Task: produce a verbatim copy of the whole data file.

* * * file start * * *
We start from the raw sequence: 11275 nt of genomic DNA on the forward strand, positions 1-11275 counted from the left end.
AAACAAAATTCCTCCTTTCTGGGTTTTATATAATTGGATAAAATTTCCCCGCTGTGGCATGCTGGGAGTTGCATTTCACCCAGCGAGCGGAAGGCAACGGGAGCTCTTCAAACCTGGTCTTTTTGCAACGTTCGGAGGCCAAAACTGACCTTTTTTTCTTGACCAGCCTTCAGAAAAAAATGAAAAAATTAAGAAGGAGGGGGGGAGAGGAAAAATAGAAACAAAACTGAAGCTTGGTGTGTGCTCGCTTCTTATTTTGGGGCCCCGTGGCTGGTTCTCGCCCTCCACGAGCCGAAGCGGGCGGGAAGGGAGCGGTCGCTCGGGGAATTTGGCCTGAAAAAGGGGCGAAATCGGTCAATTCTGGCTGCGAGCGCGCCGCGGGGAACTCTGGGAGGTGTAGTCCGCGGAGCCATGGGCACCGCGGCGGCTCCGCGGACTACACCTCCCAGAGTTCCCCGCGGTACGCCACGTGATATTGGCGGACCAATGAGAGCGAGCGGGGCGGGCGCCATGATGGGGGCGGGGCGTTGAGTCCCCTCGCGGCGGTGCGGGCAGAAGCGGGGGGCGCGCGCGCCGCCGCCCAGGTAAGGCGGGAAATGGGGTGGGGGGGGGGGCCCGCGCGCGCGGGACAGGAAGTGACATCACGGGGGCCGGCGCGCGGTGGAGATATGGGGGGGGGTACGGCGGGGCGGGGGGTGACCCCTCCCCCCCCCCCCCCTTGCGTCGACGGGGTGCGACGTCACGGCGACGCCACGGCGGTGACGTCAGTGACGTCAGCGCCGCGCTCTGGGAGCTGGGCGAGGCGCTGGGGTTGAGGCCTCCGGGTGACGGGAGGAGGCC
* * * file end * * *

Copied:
We start from the raw sequence: 11275 nt of genomic DNA on the forward strand, positions 1-11275 counted from the left end.
AAACAAAATTCCTCCTTTCTGGGTTTTATATAATTGGATAAAATTTCCCCGCTGTGGCATGCTGGGAGTTGCATTTCACCCAGCGAGCGGAAGGCAACGGGAGCTCTTCAAACCTGGTCTTTTTGCAACGTTCGGAGGCCAAAACTGACCTTTTTTTCTTGACCAGCCTTCAGAAAAAAATGAAAAAATTAAGAAGGAGGGGGGGAGAGGAAAAATAGAAACAAAACTGAAGCTTGGTGTGTGCTCGCTTCTTATTTTGGGGCCCCGTGGCTGGTTCTCGCCCTCCACGAGCCGAAGCGGGCGGGAAGGGAGCGGTCGCTCGGGGAATTTGGCCTGAAAAAGGGGCGAAATCGGTCAATTCTGGCTGCGAGCGCGCCGCGGGGAACTCTGGGAGGTGTAGTCCGCGGAGCCATGGGCACCGCGGCGGCTCCGCGGACTACACCTCCCAGAGTTCCCCGCGGTACGCCACGTGATATTGGCGGACCAATGAGAGCGAGCGGGGCGGGCGCCATGATGGGGGCGGGGCGTTGAGTCCCCTCGCGGCGGTGCGGGCAGAAGCGGGGGGCGCGCGCGCCGCCGCCCAGGTAAGGCGGGAAATGGGGTGGGGGGGGGGGCCCGCGCGCGCGGGACAGGAAGTGACATCACGGGGGCCGGCGCGCGGTGGAGATATGGGGGGGGGTACGGCGGGGCGGGGGGTGACCCCTCCCCCCCCCCCCCCTTGCGTCGACGGGGTGCGACGTCACGGCGACGCCACGGCGGTGACGTCAGTGACGTCAGCGCCGCGCTCTGGGAGCTGGGCGAGGCGCTGGGGTTGAGGCCTCCGGGTGACGGGAGGAGGCC